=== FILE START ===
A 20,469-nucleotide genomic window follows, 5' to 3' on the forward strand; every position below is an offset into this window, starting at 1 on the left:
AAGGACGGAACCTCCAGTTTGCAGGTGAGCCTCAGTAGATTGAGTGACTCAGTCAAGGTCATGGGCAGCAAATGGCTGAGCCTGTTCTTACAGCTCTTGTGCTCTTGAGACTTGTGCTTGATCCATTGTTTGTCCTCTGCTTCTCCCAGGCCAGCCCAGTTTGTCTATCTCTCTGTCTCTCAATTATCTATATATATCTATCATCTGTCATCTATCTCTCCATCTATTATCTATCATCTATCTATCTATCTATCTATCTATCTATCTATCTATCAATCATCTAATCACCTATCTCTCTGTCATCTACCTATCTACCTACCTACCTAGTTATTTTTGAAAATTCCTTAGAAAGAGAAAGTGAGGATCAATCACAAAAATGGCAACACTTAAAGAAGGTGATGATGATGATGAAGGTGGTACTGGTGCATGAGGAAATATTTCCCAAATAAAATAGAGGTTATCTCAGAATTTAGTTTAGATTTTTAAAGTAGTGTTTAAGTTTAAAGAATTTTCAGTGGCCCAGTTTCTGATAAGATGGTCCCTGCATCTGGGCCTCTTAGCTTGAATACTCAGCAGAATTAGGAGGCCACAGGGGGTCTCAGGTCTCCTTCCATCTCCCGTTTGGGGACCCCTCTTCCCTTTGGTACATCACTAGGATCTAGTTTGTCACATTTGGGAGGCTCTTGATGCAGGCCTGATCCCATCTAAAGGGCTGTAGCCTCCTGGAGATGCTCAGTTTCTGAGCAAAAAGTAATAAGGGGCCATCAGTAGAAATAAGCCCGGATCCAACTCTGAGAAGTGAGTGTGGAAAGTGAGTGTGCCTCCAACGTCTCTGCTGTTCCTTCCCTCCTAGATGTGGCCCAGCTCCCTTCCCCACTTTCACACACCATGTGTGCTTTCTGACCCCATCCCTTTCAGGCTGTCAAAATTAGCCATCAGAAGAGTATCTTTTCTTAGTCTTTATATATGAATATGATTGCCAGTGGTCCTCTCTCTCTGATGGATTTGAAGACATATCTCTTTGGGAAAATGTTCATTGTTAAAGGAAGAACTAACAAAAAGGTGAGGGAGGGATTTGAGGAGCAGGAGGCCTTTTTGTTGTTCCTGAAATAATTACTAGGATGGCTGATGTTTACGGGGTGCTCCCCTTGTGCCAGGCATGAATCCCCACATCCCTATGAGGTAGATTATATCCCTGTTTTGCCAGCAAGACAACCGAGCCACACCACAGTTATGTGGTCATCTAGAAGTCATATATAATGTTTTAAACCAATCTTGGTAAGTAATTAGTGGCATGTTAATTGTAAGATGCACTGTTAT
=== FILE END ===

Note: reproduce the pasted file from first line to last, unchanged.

A 20,469-nucleotide genomic window follows, 5' to 3' on the forward strand; every position below is an offset into this window, starting at 1 on the left:
AAGGACGGAACCTCCAGTTTGCAGGTGAGCCTCAGTAGATTGAGTGACTCAGTCAAGGTCATGGGCAGCAAATGGCTGAGCCTGTTCTTACAGCTCTTGTGCTCTTGAGACTTGTGCTTGATCCATTGTTTGTCCTCTGCTTCTCCCAGGCCAGCCCAGTTTGTCTATCTCTCTGTCTCTCAATTATCTATATATATCTATCATCTGTCATCTATCTCTCCATCTATTATCTATCATCTATCTATCTATCTATCTATCTATCTATCTATCTATCAATCATCTAATCACCTATCTCTCTGTCATCTACCTATCTACCTACCTACCTAGTTATTTTTGAAAATTCCTTAGAAAGAGAAAGTGAGGATCAATCACAAAAATGGCAACACTTAAAGAAGGTGATGATGATGATGAAGGTGGTACTGGTGCATGAGGAAATATTTCCCAAATAAAATAGAGGTTATCTCAGAATTTAGTTTAGATTTTTAAAGTAGTGTTTAAGTTTAAAGAATTTTCAGTGGCCCAGTTTCTGATAAGATGGTCCCTGCATCTGGGCCTCTTAGCTTGAATACTCAGCAGAATTAGGAGGCCACAGGGGGTCTCAGGTCTCCTTCCATCTCCCGTTTGGGGACCCCTCTTCCCTTTGGTACATCACTAGGATCTAGTTTGTCACATTTGGGAGGCTCTTGATGCAGGCCTGATCCCATCTAAAGGGCTGTAGCCTCCTGGAGATGCTCAGTTTCTGAGCAAAAAGTAATAAGGGGCCATCAGTAGAAATAAGCCCGGATCCAACTCTGAGAAGTGAGTGTGGAAAGTGAGTGTGCCTCCAACGTCTCTGCTGTTCCTTCCCTCCTAGATGTGGCCCAGCTCCCTTCCCCACTTTCACACACCATGTGTGCTTTCTGACCCCATCCCTTTCAGGCTGTCAAAATTAGCCATCAGAAGAGTATCTTTTCTTAGTCTTTATATATGAATATGATTGCCAGTGGTCCTCTCTCTCTGATGGATTTGAAGACATATCTCTTTGGGAAAATGTTCATTGTTAAAGGAAGAACTAACAAAAAGGTGAGGGAGGGATTTGAGGAGCAGGAGGCCTTTTTGTTGTTCCTGAAATAATTACTAGGATGGCTGATGTTTACGGGGTGCTCCCCTTGTGCCAGGCATGAATCCCCACATCCCTATGAGGTAGATTATATCCCTGTTTTGCCAGCAAGACAACCGAGCCACACCACAGTTATGTGGTCATCTAGAAGTCATATATAATGTTTTAAACCAATCTTGGTAAGTAATTAGTGGCATGTTAATTGTAAGATGCACTGTTAT